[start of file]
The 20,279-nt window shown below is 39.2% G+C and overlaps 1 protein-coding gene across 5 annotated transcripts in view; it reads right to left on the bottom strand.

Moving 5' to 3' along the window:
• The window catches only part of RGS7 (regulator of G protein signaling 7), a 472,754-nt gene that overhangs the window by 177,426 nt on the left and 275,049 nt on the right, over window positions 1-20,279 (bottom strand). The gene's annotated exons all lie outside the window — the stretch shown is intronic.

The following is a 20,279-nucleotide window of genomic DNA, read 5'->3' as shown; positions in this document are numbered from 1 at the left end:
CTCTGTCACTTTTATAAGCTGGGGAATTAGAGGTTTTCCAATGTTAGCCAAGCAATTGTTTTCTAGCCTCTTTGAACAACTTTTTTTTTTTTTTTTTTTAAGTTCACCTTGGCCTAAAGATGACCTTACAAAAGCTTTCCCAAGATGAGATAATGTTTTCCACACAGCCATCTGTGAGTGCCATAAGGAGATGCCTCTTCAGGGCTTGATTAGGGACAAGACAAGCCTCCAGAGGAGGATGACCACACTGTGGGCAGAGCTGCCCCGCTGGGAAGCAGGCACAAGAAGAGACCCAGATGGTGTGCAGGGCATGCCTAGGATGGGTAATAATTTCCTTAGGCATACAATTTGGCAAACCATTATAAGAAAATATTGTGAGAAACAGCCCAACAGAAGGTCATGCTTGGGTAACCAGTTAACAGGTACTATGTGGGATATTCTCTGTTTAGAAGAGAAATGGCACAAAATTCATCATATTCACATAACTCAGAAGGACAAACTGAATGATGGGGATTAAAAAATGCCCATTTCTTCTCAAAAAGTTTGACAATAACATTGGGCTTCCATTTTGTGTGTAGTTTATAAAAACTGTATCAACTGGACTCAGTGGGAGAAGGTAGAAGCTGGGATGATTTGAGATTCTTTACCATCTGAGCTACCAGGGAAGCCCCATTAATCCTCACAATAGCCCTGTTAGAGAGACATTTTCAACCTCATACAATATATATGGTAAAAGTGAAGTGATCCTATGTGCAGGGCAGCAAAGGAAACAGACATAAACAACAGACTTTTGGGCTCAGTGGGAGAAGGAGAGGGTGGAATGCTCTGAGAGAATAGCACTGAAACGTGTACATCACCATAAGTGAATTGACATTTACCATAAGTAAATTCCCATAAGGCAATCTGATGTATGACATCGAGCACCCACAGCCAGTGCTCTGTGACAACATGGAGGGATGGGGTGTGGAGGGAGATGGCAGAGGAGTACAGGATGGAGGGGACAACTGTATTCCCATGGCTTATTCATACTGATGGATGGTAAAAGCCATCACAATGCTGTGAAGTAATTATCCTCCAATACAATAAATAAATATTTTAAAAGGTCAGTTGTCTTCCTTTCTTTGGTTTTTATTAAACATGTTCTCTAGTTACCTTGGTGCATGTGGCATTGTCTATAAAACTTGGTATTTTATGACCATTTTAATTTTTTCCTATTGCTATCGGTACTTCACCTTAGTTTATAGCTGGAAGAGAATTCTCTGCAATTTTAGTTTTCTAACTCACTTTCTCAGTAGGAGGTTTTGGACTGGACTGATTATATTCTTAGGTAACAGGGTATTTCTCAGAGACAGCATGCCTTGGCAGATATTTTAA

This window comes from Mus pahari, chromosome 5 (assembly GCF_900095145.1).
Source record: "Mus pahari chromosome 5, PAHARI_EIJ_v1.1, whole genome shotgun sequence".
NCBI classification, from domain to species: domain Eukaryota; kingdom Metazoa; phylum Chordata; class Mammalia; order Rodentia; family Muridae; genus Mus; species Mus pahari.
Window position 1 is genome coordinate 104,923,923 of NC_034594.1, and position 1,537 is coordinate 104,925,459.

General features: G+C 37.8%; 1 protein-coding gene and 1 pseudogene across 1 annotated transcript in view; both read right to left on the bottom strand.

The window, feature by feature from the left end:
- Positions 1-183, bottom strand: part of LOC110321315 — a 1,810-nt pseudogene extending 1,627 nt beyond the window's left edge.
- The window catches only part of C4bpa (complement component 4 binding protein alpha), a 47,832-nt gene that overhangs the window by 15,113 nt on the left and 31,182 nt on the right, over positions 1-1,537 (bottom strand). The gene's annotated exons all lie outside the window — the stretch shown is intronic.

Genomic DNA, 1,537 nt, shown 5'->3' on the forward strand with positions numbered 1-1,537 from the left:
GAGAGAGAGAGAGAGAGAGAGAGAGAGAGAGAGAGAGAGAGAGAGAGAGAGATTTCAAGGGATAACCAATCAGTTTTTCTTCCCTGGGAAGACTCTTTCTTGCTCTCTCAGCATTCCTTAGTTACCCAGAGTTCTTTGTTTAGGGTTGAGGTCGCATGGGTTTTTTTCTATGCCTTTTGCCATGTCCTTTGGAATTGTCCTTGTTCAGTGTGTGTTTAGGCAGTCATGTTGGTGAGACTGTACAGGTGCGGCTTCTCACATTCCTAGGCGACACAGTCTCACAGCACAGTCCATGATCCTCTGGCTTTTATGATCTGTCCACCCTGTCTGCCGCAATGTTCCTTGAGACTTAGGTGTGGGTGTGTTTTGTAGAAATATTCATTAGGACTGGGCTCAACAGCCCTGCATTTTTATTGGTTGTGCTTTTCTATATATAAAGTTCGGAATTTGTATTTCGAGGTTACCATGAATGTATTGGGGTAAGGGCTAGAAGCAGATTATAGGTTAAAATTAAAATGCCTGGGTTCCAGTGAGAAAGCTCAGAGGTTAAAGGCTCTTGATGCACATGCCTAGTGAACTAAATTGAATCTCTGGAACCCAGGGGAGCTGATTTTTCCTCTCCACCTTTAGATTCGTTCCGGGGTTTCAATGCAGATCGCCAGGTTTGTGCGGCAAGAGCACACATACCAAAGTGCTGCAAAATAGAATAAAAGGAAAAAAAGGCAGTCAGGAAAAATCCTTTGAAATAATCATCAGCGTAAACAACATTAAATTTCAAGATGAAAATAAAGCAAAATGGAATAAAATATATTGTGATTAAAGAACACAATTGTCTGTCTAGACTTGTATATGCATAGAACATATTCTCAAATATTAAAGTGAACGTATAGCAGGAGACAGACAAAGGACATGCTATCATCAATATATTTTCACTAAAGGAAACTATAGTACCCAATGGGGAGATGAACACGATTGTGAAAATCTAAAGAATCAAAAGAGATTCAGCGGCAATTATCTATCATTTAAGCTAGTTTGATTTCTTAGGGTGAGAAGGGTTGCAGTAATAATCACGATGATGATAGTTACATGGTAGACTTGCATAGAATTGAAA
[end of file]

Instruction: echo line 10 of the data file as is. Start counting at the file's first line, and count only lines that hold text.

General features: G+C 37.8%; 1 protein-coding gene and 1 pseudogene across 1 annotated transcript in view; both read right to left on the bottom strand.